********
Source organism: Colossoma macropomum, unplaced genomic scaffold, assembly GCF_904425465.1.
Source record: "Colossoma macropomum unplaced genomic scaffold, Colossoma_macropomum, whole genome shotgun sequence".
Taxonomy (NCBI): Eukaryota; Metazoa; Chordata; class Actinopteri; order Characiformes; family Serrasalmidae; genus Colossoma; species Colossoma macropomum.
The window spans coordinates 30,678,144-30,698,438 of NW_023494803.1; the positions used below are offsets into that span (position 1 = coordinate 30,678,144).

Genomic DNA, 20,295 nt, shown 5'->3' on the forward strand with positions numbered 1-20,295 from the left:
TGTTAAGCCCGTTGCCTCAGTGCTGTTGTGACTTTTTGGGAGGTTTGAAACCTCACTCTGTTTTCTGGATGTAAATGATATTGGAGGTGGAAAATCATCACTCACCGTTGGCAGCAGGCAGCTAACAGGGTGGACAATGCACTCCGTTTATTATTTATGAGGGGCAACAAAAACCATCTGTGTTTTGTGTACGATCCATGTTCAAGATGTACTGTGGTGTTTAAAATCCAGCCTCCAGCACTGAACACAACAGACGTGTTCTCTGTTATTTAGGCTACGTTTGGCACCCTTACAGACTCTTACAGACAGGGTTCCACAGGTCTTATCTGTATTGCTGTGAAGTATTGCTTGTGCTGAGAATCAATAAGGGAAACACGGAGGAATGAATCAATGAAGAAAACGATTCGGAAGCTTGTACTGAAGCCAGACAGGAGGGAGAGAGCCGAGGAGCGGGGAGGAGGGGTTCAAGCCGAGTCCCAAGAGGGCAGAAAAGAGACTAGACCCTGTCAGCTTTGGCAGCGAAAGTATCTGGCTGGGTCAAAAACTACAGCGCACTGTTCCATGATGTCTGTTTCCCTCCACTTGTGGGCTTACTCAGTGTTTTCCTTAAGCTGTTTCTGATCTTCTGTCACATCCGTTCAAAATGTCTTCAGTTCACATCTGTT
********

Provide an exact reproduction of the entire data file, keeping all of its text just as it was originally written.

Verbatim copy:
Source organism: Colossoma macropomum, unplaced genomic scaffold, assembly GCF_904425465.1.
Source record: "Colossoma macropomum unplaced genomic scaffold, Colossoma_macropomum, whole genome shotgun sequence".
Taxonomy (NCBI): Eukaryota; Metazoa; Chordata; class Actinopteri; order Characiformes; family Serrasalmidae; genus Colossoma; species Colossoma macropomum.
The window spans coordinates 30,678,144-30,698,438 of NW_023494803.1; the positions used below are offsets into that span (position 1 = coordinate 30,678,144).

Genomic DNA, 20,295 nt, shown 5'->3' on the forward strand with positions numbered 1-20,295 from the left:
TGTTAAGCCCGTTGCCTCAGTGCTGTTGTGACTTTTTGGGAGGTTTGAAACCTCACTCTGTTTTCTGGATGTAAATGATATTGGAGGTGGAAAATCATCACTCACCGTTGGCAGCAGGCAGCTAACAGGGTGGACAATGCACTCCGTTTATTATTTATGAGGGGCAACAAAAACCATCTGTGTTTTGTGTACGATCCATGTTCAAGATGTACTGTGGTGTTTAAAATCCAGCCTCCAGCACTGAACACAACAGACGTGTTCTCTGTTATTTAGGCTACGTTTGGCACCCTTACAGACTCTTACAGACAGGGTTCCACAGGTCTTATCTGTATTGCTGTGAAGTATTGCTTGTGCTGAGAATCAATAAGGGAAACACGGAGGAATGAATCAATGAAGAAAACGATTCGGAAGCTTGTACTGAAGCCAGACAGGAGGGAGAGAGCCGAGGAGCGGGGAGGAGGGGTTCAAGCCGAGTCCCAAGAGGGCAGAAAAGAGACTAGACCCTGTCAGCTTTGGCAGCGAAAGTATCTGGCTGGGTCAAAAACTACAGCGCACTGTTCCATGATGTCTGTTTCCCTCCACTTGTGGGCTTACTCAGTGTTTTCCTTAAGCTGTTTCTGATCTTCTGTCACATCCGTTCAAAATGTCTTCAGTTCACATCTGTT